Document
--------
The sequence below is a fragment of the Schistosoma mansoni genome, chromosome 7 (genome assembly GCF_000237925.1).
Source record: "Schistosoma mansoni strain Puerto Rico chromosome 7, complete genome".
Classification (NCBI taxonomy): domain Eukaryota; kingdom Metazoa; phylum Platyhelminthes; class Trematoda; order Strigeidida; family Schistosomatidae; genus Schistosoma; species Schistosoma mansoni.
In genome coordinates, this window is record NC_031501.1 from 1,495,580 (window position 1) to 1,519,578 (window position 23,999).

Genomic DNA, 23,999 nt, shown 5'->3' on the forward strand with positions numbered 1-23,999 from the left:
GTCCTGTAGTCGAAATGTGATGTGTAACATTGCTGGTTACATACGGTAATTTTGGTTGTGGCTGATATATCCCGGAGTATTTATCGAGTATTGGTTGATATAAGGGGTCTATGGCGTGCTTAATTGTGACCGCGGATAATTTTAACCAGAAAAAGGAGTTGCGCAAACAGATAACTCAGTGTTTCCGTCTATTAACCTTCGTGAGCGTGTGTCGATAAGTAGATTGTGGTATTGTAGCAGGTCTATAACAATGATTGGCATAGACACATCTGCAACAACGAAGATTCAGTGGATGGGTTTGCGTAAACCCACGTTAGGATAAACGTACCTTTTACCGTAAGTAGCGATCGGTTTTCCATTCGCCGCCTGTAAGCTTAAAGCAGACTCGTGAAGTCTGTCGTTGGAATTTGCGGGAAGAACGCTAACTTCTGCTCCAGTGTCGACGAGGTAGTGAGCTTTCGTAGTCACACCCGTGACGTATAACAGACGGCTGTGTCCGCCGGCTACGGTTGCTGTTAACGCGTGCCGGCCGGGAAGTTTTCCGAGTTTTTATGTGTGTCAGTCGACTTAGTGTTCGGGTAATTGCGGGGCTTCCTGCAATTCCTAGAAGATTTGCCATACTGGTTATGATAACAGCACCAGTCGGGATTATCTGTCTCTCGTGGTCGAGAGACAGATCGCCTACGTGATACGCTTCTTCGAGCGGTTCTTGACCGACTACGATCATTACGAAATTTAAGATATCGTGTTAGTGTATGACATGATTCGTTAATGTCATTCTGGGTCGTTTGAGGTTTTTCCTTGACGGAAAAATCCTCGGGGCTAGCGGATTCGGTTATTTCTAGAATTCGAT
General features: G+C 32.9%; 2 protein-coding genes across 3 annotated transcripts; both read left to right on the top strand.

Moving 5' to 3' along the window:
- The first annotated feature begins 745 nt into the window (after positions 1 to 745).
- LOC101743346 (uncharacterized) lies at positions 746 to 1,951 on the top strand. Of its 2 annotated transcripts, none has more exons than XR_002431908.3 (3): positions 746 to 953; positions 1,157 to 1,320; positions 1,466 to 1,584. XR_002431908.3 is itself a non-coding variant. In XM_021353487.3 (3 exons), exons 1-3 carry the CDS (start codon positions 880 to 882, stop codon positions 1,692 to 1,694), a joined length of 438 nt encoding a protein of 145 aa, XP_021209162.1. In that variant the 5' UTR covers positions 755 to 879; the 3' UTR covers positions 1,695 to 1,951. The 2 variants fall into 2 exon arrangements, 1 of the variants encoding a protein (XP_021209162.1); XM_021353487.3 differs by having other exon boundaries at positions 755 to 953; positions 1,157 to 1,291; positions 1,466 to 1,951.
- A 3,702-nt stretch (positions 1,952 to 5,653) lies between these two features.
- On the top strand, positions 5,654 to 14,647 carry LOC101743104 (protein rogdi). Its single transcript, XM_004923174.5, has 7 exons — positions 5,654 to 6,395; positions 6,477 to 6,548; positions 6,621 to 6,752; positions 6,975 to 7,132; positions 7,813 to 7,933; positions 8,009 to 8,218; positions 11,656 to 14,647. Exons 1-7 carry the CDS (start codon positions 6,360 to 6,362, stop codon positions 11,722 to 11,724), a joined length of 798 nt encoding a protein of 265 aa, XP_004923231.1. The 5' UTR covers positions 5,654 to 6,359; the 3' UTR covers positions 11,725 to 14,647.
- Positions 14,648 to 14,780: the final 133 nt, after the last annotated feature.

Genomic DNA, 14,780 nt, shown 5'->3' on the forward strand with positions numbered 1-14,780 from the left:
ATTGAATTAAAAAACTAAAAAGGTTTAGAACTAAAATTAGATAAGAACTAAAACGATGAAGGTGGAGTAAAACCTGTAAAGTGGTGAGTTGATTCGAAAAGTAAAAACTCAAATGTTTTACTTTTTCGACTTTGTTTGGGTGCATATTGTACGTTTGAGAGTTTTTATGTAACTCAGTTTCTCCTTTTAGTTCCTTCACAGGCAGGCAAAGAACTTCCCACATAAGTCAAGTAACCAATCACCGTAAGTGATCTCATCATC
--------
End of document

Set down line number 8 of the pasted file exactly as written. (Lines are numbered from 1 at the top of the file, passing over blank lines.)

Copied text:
Moving 5' to 3' along the window: